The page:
Green plants, such as lettuce, cannabis, kale, basil, and other crops, are being grown by indoor agriculture producers around the world. The industry is growing rapidly for a variety of reasons. The ability to grow fresh foods, year-round, in areas where harsh winters or scorching desert heat prohibit planting outside, is one of the compelling reasons to bring crops indoors.
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With indoor agriculture, foods can also be grown locally, which shortens transport time, helping to increase freshness and reduce spoilage. And while it might sound like a simple solution to solve some of the world’s food production issues, indoor agriculture isn’t without its challenges. Maintaining an optimal environment is just as important when plants are grown indoors as when they are outside.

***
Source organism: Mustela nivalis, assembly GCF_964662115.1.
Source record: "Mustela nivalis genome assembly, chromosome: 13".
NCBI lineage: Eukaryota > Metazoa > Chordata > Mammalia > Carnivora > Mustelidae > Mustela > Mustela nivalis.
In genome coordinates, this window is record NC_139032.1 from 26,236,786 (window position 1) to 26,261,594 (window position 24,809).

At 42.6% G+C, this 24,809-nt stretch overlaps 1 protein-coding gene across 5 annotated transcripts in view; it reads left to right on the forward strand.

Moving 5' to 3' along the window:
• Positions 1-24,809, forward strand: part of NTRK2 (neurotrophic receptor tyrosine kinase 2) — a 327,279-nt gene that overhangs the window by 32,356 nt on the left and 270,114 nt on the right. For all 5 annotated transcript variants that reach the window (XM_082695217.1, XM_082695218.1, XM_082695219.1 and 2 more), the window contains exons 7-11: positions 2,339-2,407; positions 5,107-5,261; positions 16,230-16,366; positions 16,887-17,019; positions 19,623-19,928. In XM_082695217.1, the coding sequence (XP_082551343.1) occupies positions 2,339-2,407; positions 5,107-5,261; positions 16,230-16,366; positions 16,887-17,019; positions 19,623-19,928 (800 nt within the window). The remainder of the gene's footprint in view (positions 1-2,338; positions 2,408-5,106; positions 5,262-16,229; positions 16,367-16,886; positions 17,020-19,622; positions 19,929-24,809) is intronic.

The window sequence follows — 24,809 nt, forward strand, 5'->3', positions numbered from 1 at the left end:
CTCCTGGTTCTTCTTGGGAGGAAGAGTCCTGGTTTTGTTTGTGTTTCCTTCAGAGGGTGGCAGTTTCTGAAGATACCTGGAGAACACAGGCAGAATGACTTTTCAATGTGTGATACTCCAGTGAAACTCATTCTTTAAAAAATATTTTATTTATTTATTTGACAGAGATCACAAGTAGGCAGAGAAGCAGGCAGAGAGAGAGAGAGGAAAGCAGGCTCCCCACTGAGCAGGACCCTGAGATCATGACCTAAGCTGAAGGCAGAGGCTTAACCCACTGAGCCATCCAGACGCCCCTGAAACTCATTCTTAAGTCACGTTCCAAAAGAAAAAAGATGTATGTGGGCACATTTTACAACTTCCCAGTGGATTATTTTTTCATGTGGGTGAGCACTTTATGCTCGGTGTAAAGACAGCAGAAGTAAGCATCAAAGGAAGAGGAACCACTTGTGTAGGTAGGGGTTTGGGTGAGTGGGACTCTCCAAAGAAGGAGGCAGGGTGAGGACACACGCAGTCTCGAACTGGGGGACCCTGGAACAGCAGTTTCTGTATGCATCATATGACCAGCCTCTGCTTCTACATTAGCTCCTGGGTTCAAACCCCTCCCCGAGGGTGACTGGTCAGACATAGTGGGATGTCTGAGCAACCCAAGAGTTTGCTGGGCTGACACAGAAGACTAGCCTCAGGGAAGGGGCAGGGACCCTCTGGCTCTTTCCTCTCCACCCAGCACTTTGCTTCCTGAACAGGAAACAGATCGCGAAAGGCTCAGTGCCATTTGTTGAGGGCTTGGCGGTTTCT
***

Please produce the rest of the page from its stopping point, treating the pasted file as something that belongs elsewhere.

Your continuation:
Zoning In On Specific Needs and Functions
All plants have basic needs including nutrients, minerals, vitamins, water, oxygen, and carbon dioxide (CO2). With these needs satisfied and the right temperature, optimal humidity, and correct lighting conditions, plants can thrive. But some plants need even more stringent control of artificial light to enable them to mature, fruit and seed properly. Others specify a tight temperature tolerance in order to flourish.
While optimal conditions can vary from plant to plant, just as they do for human occupants, the indoor agriculture building might require multiple zones to accommodate the growing of different crops, and conducting varied functions such as drying, curing, trimming, and processing.